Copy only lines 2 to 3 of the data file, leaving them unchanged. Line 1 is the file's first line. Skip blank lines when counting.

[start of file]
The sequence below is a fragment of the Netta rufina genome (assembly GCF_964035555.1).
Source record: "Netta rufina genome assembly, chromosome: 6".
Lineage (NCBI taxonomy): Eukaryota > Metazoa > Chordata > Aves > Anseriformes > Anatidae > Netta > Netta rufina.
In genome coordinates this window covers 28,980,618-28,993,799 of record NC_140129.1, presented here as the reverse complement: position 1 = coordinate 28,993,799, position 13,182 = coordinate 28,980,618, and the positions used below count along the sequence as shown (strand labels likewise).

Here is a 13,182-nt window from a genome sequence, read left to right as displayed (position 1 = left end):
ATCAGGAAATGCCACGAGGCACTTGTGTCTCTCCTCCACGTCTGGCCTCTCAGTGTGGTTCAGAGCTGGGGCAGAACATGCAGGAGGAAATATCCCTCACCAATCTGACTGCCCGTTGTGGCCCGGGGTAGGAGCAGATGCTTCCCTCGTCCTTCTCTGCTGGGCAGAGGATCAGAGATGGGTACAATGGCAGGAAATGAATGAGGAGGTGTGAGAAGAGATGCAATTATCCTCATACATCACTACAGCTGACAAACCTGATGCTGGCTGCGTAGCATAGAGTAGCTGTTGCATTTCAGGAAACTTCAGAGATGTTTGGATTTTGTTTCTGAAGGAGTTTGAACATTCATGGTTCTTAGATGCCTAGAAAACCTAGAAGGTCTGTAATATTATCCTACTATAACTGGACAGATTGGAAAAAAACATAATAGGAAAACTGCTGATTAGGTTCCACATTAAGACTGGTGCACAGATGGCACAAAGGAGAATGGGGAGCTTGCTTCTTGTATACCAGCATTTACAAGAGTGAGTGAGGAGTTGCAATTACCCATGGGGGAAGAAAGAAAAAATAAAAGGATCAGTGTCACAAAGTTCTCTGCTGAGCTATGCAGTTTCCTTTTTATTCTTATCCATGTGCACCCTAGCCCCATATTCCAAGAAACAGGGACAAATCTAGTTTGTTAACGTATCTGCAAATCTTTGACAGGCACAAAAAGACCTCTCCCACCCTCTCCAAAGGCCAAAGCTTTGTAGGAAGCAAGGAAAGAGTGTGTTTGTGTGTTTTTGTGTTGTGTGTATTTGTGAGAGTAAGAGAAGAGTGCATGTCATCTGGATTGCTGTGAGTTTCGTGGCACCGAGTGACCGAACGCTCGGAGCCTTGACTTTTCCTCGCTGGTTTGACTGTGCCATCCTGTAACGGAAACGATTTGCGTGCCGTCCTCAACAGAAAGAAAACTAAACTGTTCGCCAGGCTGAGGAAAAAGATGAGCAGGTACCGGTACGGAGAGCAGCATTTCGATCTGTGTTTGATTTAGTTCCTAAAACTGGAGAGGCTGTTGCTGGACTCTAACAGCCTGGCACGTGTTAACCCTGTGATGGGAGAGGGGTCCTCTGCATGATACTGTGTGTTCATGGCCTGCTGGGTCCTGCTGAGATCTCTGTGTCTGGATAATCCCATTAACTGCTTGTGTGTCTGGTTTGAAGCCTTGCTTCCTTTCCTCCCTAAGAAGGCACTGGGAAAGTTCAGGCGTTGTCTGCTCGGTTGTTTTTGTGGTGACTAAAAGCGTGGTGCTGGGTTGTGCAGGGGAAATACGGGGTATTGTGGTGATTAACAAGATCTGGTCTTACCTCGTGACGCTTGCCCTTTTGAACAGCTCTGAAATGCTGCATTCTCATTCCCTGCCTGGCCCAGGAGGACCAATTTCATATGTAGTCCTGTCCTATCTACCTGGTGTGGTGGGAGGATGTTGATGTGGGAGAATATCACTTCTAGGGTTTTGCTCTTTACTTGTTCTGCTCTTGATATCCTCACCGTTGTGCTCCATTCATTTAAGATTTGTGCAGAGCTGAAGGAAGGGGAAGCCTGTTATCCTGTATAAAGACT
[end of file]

Source record: "Netta rufina genome assembly, chromosome: 6".
Lineage (NCBI taxonomy): Eukaryota > Metazoa > Chordata > Aves > Anseriformes > Anatidae > Netta > Netta rufina.